I slathered myself in sun block, downed a liter of water and settled in about half an hour before the event. I had a test QSO with with Mark, K4NC, who said that he was also getting ready to try QRP in the FOBB. I wished him luck and was glad to work him again a few hours later during the contest proper.
In four hours, I logged 69 contacts, although three were duplicates. It may be that those stations didn’t copy all my info on the first pass or that like me they were logging by hand in a notebook, so I happily worked them a second time. Of the 66 stations worked, 40 were fellow bumblebees. I noted that a couple stations were on the event listing as bumblebees, but gave their power in the exchange, so I assume that they were folks that had planned to get into the field, but had to work as a home station on the day of the event, likely due to weather. Contacts included 27 US States, including all three continental west coast states. In Canada, I had two contacts to Ontario, and my best DX was with France grâce à F6BZG. Most of the non-bumblebee stations sent 5W, and the lowest power in my log was 2W K4MU and 3W AA7EQ.
20 meters yielded a fairly steady rate, and having carried in 9Ah worth of battery, I was not adverse to calling CQ all afternoon. I had a couple lulls, but was happy enough with 20 meters that I didn’t feel compelled to dig into my bag for the 15 meter end-fed that I had also brought along. Twenty seemed to be in good shape all afternoon.
I worked W7CNL‘s 4W station from Idaho just under the wire at the conclusion of the contest – this was a 339/339 exchange, and we were both struggling as the clock counted down. Thanks, W7CNL for hanging in there! FOBB was a FB event.
[We interrupt this stream of usually relevant material, for a gripe about a local service. Please bear with me, after this vent, back to the usual topics]
A few weeks ago, plastic-wrapped issues of the Washington Times started arriving sporadically on or near our door. For those not familiar with the paper, it’s a far second in the DC market to the respectable Washington Post, and the editorial slant of the paper is strongly to the right. Add in that it was founded by the Unification Church cult.
For the first couple weeks, I’d just throw them away if they ended up near my door — then a bill came, asking me to pay for my subscription. What? There’s no way I’d ever subscribe to this rag. From past experience, I know that I don’t have time to read even a good newspaper, so from an environmental perspective, I would not want one delivered (much less piling up on my door step, my neighbor’s lawn, and in the storm sewer in their plastic wrap).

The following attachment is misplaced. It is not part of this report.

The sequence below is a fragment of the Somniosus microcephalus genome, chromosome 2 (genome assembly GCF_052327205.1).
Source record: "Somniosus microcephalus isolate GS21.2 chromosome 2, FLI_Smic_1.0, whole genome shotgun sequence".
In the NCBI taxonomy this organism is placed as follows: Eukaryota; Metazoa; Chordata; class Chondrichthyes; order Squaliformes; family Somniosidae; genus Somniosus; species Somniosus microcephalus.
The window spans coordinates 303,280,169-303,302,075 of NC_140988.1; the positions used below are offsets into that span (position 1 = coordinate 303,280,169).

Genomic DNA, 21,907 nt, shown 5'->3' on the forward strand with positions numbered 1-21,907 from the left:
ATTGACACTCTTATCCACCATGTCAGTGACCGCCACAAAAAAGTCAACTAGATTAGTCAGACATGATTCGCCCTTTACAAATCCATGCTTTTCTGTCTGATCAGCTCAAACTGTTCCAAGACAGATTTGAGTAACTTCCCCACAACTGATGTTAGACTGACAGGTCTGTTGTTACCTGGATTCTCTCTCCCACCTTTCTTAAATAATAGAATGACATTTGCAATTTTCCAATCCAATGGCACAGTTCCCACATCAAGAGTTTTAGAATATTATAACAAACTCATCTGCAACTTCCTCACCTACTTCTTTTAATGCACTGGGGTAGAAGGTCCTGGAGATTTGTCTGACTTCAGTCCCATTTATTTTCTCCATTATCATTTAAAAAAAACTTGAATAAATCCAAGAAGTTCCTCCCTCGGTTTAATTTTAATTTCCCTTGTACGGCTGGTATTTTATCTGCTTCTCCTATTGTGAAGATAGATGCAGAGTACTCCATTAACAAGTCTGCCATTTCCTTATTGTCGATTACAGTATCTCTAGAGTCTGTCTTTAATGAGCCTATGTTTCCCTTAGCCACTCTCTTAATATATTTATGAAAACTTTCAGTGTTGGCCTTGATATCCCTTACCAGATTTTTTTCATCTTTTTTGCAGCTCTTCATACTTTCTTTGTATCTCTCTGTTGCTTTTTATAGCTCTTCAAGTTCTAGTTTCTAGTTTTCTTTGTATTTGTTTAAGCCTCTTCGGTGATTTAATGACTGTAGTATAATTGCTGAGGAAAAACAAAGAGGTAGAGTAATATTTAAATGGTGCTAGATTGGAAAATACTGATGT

I phoned the Times, had a bit of a wait, and talked with a representative who suggested that college kids may have gone around selling subscriptions. I don’t recall any students selling anything, and certainly not the Times. This seems like a very lame excuse for what appears to be a marketing scam. After shoving newspapers at people, how many feel obligated to pay when they receive a bill? This seems like a particularly scummy business practice, so I’m sharing it here in the hope that other people in the region will read it and be forewarned, and also that similar stories can be aggregated.
According to the representative in the call center, the subscription is cancelled (how can you cancel something I never had… oh, never mind) and the account is zeroed out. If bills continue to arrive or this shows up on my credit report, I will be showing up physically in their offices, not in a good mood.
Last weekend, a bunch of us from the Vienna Wireless Society set up a table for a Sally Ride Science Festival held at George Mason University. This is annual event, which promotes science, math, and engineering for girls in grades 5 to 8. Part of the fair takes place outdoors in the morning and early afternoon, with seminars held indoors in the afternoon.
Since it was drizzly, we set up on three plastic folding tables under tarps. We brought a smattering of equipment for show-and-tell including a portable satellite station, an HF station, an electronics demonstration, and some of the equipment from our most recent high altitude balloon launch.
My instructions on the event were to bring stuff that would be attractive to kids, so I asked with my kids about what kind of presentation would catch their interest. They suggested demos that would either make noise or “be shiny”. They also suggested candy.
To cover the noise angle, I brought a few morse code keys and paddles hooked to a code practice oscillator. I made a little cheat sheet for sending morse code and handed them out. For the demo, I printed a few sheets of five letter words, chopped them up, and put them in a tupperware bowl. I put another bowl right behind it full of candy and a sign: “send code. get candy. 5 letters = 5 Calories”. I ended up handing out 75 pieces of candy, and some of the kids had good fists. A couple used the paddles in addition to the key.